Dyslexia is a language-based learning disability and is defined as “specific learning disability that is neurological in origin.” Dyslexia can be grouped into 4 broad areas: problems with reading and writing; co-ordination problems; difficulty with short term memory and mixing up letters such as “b” and “d” as well as words.
There are two types of dyslexia—acquired and developmental. Acquired dyslexia (or trauma dyslexia) is caused by a brain injury or a serious illness that has adverse effects on the functions of the brain and developmental dyslexia is associated with abnormalities both in visual and auditory processing.
Facts and statistics:
- 10% of the population are dyslexic; 4% severely so.
- Dyslexia is identified as a disability as defined in the Equality Act 2010.
- Dyslexia is the most common learning disability.
- People with dyslexia are usually more creative and have a higher level of intelligence.
- Children have a 50% chance of having dyslexia if one parent has it.
- People with dyslexia use only the right side of the brain to process language.
- Dyslexia is a lifelong condition there is no cure because it is not a disease.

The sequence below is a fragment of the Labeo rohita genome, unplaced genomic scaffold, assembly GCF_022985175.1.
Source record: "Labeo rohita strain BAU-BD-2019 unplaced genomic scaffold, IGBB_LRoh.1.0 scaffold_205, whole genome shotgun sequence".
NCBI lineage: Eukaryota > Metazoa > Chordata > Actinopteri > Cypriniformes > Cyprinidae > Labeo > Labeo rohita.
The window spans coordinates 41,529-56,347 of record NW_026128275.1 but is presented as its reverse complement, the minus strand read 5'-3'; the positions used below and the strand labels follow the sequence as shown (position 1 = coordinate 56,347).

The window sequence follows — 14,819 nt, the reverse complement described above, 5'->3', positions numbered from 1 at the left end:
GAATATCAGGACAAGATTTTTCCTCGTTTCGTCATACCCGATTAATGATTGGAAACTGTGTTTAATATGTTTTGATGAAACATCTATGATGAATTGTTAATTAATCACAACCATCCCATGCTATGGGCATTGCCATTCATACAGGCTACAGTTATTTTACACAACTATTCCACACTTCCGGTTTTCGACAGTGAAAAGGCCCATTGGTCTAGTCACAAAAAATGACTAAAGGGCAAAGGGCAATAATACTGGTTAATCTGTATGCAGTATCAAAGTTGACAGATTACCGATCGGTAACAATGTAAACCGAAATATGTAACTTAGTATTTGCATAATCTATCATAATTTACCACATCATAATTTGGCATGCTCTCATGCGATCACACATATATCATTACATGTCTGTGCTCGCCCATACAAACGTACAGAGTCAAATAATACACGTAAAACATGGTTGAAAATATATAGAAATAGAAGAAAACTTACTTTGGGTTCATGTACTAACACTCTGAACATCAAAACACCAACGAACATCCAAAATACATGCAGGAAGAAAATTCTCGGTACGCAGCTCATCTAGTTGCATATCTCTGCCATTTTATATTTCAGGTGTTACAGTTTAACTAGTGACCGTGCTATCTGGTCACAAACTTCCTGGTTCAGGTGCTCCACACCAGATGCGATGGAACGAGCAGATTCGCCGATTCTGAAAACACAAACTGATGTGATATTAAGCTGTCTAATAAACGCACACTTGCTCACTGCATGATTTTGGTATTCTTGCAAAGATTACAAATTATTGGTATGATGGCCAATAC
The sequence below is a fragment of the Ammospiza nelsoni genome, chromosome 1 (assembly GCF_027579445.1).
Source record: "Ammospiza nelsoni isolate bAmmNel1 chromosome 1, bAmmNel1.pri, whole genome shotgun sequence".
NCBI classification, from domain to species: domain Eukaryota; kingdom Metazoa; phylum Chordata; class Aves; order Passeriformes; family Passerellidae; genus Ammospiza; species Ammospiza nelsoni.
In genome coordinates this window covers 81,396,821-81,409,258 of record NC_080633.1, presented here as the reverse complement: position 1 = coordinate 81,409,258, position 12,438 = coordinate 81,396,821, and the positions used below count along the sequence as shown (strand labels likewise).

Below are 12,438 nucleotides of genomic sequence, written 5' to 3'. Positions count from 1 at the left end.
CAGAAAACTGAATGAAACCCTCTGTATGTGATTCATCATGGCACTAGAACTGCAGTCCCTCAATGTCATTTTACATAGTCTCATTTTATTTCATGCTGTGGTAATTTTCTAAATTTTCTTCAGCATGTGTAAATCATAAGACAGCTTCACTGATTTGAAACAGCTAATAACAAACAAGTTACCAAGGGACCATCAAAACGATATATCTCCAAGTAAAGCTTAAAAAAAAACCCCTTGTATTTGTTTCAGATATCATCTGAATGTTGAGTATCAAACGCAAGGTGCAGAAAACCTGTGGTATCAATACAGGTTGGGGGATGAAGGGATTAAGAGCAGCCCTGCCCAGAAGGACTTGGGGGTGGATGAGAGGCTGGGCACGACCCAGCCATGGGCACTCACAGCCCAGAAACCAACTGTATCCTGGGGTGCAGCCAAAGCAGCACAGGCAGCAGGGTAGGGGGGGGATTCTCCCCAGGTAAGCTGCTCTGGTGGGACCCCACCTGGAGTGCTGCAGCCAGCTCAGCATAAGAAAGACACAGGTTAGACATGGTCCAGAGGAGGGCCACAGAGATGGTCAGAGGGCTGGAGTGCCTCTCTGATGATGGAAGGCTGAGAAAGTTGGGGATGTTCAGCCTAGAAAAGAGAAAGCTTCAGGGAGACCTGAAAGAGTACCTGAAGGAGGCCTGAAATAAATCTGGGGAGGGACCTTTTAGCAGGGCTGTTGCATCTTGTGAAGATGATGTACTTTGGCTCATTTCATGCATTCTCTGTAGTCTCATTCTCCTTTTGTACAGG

- Dyslexia occurs in children with all intelligence levels.
Although early intervention is better, it is never too late to get help if a person is dyslexic as programs showing multisensory structured language techniques have been proved to help adults as well as children. The Equality Act legally protects people from discrimination in the workplace.
As a provider of Occupational Health Services, Sugarman’s objective is to provide a healthy and productive workforce for their clients, which includes helping with learning, development and career growth of all employees to enhance employee engagement and cultivate trust in the workplace. Advice may be sought from Sugarman’s Occupational Health Service to assist in the management of an employee who experiences the problems that dyslexia brings.